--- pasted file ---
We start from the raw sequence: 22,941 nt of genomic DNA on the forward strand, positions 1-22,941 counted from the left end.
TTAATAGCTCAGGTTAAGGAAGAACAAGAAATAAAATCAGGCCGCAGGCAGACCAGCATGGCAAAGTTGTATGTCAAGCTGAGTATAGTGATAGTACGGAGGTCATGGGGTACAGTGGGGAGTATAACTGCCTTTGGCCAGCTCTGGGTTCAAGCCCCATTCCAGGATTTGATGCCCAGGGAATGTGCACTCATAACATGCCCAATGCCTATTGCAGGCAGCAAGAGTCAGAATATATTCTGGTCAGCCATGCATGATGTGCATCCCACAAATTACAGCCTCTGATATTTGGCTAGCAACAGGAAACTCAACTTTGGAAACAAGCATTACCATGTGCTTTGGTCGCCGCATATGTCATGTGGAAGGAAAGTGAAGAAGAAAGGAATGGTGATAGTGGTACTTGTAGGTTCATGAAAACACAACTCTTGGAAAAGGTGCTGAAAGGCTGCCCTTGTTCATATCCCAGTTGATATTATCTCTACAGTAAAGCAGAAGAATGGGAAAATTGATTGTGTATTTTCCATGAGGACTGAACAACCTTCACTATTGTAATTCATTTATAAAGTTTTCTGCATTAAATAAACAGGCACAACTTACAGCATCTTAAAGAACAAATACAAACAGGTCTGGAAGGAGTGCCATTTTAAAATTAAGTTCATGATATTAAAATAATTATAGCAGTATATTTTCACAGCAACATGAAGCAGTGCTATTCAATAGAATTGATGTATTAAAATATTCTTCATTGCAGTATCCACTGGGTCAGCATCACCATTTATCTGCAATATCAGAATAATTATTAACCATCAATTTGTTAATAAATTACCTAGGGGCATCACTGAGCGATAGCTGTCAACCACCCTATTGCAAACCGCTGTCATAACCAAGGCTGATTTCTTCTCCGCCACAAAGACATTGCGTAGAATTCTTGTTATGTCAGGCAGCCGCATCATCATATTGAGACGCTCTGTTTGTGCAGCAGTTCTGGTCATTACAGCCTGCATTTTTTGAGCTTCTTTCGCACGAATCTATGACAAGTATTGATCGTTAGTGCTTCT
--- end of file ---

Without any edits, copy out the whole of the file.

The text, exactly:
We start from the raw sequence: 22,941 nt of genomic DNA on the forward strand, positions 1-22,941 counted from the left end.
TTAATAGCTCAGGTTAAGGAAGAACAAGAAATAAAATCAGGCCGCAGGCAGACCAGCATGGCAAAGTTGTATGTCAAGCTGAGTATAGTGATAGTACGGAGGTCATGGGGTACAGTGGGGAGTATAACTGCCTTTGGCCAGCTCTGGGTTCAAGCCCCATTCCAGGATTTGATGCCCAGGGAATGTGCACTCATAACATGCCCAATGCCTATTGCAGGCAGCAAGAGTCAGAATATATTCTGGTCAGCCATGCATGATGTGCATCCCACAAATTACAGCCTCTGATATTTGGCTAGCAACAGGAAACTCAACTTTGGAAACAAGCATTACCATGTGCTTTGGTCGCCGCATATGTCATGTGGAAGGAAAGTGAAGAAGAAAGGAATGGTGATAGTGGTACTTGTAGGTTCATGAAAACACAACTCTTGGAAAAGGTGCTGAAAGGCTGCCCTTGTTCATATCCCAGTTGATATTATCTCTACAGTAAAGCAGAAGAATGGGAAAATTGATTGTGTATTTTCCATGAGGACTGAACAACCTTCACTATTGTAATTCATTTATAAAGTTTTCTGCATTAAATAAACAGGCACAACTTACAGCATCTTAAAGAACAAATACAAACAGGTCTGGAAGGAGTGCCATTTTAAAATTAAGTTCATGATATTAAAATAATTATAGCAGTATATTTTCACAGCAACATGAAGCAGTGCTATTCAATAGAATTGATGTATTAAAATATTCTTCATTGCAGTATCCACTGGGTCAGCATCACCATTTATCTGCAATATCAGAATAATTATTAACCATCAATTTGTTAATAAATTACCTAGGGGCATCACTGAGCGATAGCTGTCAACCACCCTATTGCAAACCGCTGTCATAACCAAGGCTGATTTCTTCTCCGCCACAAAGACATTGCGTAGAATTCTTGTTATGTCAGGCAGCCGCATCATCATATTGAGACGCTCTGTTTGTGCAGCAGTTCTGGTCATTACAGCCTGCATTTTTTGAGCTTCTTTCGCACGAATCTATGACAAGTATTGATCGTTAGTGCTTCT